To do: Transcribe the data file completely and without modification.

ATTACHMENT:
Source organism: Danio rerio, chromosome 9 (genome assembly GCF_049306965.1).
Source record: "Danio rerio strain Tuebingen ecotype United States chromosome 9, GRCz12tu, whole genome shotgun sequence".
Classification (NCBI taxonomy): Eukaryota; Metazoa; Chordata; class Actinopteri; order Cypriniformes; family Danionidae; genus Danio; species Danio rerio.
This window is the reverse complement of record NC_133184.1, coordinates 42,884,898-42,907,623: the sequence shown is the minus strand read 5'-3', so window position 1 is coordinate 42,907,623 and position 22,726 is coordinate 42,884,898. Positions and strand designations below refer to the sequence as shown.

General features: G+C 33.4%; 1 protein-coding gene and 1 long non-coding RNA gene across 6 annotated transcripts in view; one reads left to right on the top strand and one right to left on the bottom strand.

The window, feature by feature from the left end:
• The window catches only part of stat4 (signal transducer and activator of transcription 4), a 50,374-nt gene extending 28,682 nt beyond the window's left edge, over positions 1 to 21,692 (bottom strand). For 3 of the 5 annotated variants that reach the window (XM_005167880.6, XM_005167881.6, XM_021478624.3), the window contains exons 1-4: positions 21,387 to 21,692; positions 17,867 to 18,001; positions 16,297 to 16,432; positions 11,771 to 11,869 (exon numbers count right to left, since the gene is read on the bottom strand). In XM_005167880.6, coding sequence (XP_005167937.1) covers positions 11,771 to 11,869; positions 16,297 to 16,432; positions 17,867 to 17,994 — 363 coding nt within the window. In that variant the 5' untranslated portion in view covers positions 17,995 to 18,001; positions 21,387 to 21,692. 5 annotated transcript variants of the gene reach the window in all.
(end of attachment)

Source organism: Danio rerio, chromosome 9 (genome assembly GCF_049306965.1).
Source record: "Danio rerio strain Tuebingen ecotype United States chromosome 9, GRCz12tu, whole genome shotgun sequence".
Classification (NCBI taxonomy): Eukaryota; Metazoa; Chordata; class Actinopteri; order Cypriniformes; family Danionidae; genus Danio; species Danio rerio.
This window is the reverse complement of record NC_133184.1, coordinates 42,884,898-42,907,623: the sequence shown is the minus strand read 5'-3', so window position 1 is coordinate 42,907,623 and position 22,726 is coordinate 42,884,898. Positions and strand designations below refer to the sequence as shown.

General features: G+C 33.4%; 1 protein-coding gene and 1 long non-coding RNA gene across 6 annotated transcripts in view; one reads left to right on the top strand and one right to left on the bottom strand.

The window, feature by feature from the left end:
• The window catches only part of stat4 (signal transducer and activator of transcription 4), a 50,374-nt gene extending 28,682 nt beyond the window's left edge, over positions 1 to 21,692 (bottom strand). For 3 of the 5 annotated variants that reach the window (XM_005167880.6, XM_005167881.6, XM_021478624.3), the window contains exons 1-4: positions 21,387 to 21,692; positions 17,867 to 18,001; positions 16,297 to 16,432; positions 11,771 to 11,869 (exon numbers count right to left, since the gene is read on the bottom strand). In XM_005167880.6, coding sequence (XP_005167937.1) covers positions 11,771 to 11,869; positions 16,297 to 16,432; positions 17,867 to 17,994 — 363 coding nt within the window. In that variant the 5' untranslated portion in view covers positions 17,995 to 18,001; positions 21,387 to 21,692. 5 annotated transcript variants of the gene reach the window in all.